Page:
Judge Nygaard concurred in part and dissented in part.32 He concurred that this First Amendment right exists today,33 but dissented from the qualified immunity holding because he concluded the right was also clearly established in 2012 and 2013. First, Judge Nygaard asserted that four of the circuit decisions Judge Ambro referenced to establish the present-day right preceded the facts of Fields and sufficiently provided “robust consensus.”34 Then, he pointed to the Department’s official policy as “indisputable”35 evidence of this First Amendment right’s existence “well before the incidents under review.”36 As he documented, the Department issued a memorandum in 2011 to educate officers on recording rights.37 The memorandum stated, “police should reasonably expect to be photographed, videotaped and or audibly recorded” by the public, and it made clear that officers “‘shall not’ obstruct or prevent this conduct.”38 In November 2012, the Department provided even clearer guidance, issuing a directive to “protect the constitutional rights of individuals to record police officers engaged in the public discharge of their duties.”39 Finally, Judge Nygaard argued that because of the pervasiveness of smartphones, “it [would be] unreasonable to assume that the police officers were oblivious to the First Amendment implications of . . . attempt[ing] to curtail such recordings.”40
In Fields, the Third Circuit correctly followed Supreme Court precedent by addressing the substantive constitutional question before reaching qualified immunity. The court’s decision to adjudicate plaintiffs’ claims aided development of First Amendment doctrine and provided definitive judicial guidance to future plaintiffs and officers. However, the Fields court’s qualified immunity holding was analytically problematic in two regards. First, the majority inadequately explained why the case law on police recordings, which sufficiently reflects a growing consensus of a First Amendment right today, did not clearly establish this right in 2012 and 2013. Second, by dismissing the applicability of the Philadelphia Police Department’s policy on recordings with little explanation, the majority appeared to depart from its own prescription to examine the clarity of legal precedent on a right in light of the “specific context” of the case. That the Fields court granted qualified immunity is unsurprising and consistent with recent Supreme Court precedent. But the majority’s questionable reasoning nonetheless reflects the undue strength of the immunity doctrine itself, such that the “Equilibration Thesis” — that courts calibrate rights with factors such as remedial consequences — has become distorted in favor of government defendants.41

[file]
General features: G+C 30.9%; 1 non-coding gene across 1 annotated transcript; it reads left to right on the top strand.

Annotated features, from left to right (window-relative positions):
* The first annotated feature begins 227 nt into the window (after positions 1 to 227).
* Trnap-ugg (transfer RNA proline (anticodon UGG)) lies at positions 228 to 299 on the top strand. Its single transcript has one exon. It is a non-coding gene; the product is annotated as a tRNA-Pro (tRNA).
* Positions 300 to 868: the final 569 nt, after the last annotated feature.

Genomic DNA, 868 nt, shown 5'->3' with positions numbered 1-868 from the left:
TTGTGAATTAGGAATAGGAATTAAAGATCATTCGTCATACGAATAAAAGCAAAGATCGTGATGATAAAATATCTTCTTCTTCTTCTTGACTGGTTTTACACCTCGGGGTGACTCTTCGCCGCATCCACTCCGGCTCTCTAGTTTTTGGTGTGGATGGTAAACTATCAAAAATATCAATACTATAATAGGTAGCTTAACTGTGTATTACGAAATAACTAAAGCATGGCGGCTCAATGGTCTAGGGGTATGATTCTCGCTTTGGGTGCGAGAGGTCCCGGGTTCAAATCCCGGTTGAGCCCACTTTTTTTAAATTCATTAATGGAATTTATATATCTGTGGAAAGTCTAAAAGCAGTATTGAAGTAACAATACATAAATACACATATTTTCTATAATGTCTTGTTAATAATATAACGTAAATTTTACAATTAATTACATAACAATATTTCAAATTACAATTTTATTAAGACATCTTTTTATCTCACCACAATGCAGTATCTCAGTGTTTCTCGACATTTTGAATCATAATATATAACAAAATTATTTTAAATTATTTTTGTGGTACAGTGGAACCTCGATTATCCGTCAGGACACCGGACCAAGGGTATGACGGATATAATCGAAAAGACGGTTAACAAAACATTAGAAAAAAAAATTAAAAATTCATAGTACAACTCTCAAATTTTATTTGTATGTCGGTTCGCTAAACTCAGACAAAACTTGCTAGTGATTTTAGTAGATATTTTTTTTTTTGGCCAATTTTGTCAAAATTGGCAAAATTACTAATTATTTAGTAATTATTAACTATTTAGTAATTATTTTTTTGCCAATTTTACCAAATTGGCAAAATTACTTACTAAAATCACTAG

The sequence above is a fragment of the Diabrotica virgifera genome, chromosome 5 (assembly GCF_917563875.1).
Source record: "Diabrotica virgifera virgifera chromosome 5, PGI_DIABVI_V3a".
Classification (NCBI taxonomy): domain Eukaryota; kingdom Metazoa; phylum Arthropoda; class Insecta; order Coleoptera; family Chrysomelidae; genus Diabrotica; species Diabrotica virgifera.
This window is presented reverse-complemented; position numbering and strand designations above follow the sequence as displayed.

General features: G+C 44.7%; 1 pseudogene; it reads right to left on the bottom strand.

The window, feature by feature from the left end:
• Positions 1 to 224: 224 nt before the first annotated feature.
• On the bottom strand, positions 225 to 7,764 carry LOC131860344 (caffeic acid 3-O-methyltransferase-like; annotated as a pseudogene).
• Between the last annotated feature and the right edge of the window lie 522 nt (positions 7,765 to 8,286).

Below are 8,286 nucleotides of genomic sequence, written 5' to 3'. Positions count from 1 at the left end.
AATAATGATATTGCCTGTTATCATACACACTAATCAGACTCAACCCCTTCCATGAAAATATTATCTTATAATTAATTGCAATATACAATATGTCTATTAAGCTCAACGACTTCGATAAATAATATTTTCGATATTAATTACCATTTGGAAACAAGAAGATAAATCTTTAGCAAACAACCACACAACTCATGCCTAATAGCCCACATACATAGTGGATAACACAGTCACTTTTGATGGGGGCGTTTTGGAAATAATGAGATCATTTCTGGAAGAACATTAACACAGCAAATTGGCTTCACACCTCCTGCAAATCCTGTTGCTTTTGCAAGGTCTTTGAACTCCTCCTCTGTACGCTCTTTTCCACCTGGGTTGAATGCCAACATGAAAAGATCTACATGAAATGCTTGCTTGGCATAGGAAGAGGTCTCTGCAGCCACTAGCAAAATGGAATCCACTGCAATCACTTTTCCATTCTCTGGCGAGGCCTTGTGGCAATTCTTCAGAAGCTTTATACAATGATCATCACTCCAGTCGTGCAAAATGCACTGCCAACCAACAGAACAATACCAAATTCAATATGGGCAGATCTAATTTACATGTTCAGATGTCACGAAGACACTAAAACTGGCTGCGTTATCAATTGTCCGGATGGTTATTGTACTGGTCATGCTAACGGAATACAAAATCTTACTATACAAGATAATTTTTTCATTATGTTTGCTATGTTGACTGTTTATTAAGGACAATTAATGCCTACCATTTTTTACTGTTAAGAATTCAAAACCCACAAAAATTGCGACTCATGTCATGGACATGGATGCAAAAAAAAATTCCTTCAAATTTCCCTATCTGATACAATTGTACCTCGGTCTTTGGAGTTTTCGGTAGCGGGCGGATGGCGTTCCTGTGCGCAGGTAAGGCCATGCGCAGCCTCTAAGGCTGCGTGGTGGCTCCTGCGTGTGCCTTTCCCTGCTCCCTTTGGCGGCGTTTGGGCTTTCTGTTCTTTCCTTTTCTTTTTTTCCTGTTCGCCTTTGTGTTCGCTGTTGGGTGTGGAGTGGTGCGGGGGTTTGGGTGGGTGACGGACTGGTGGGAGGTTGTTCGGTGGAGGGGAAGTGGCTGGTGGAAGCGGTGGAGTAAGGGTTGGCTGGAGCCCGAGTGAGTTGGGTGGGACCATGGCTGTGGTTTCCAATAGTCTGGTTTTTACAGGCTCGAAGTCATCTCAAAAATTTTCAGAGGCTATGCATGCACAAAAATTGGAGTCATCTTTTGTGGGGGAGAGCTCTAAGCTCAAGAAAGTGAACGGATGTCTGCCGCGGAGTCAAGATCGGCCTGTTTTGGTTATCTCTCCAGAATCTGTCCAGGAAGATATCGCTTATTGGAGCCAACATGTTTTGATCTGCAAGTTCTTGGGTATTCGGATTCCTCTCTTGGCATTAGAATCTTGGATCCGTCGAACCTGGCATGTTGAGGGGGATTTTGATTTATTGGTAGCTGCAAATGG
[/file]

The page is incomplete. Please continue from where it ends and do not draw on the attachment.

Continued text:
The Fields court’s decision to adjudicate the constitutional issue correctly answered a question the Supreme Court left to the “sound discretion” of lower courts.42 In Pearson v. Callahan,43 the Court gave lower courts the choice of whether to decide if a rights violation occurred or proceed directly to qualified immunity, encouraging those courts to decide constitutional questions where doing so would “promote the development of constitutional precedent.”44 The Third Circuit certainly sought to advance constitutional doctrine in Fields by answering what it considered a frontier First Amendment question. Although simply finding the Fields officers were entitled to immunity may have saved judicial resources and avoided an “[u]nnecessary” ruling45 in the short run, this would have ultimately created negative doctrinal consequences. Since police officers are government officials, cases where plaintiffs record them will necessarily involve qualified immunity; consequently, skirting the First Amendment question in a case like Fields would likely mean skirting it in perpetuity. As a result, First Amendment doctrine may have stagnated in the Third Circuit, and the right of information access may have become degraded46 at a critical time — when police recordings are ever increasing.47 But, by resolving this question, the Fields court wisely sought to provide clarity to future plaintiffs seeking vindication and public officials attempting to avoid wrongdoing.
However, the majority did not adequately explain why the case law that suffices to recognize the right to record today did not also clearly establish this right in 2012 and 2013. Of course, a court’s constitutional violation inquiry and its clearly established inquiry are two separate analyses.48 Per Pearson, these inquiries are meant to analyze the right in question not just at two different points in time, but also under different legal standards.49 Because the clearly established inquiry involves the question of notice to government actors and may result in liability, it understandably requires a higher threshold of rights establishment — that is, a “robust consensus,” “beyond debate” — as compared to a present-day constitutional inquiry, where broader assessments of “growing” appellate consensus are permitted. Although the Fields plaintiffs certainly did face a higher threshold for demonstrating that the right to record police was clearly established than for satisfying their present-day claim, the case law suggests this higher threshold was also met.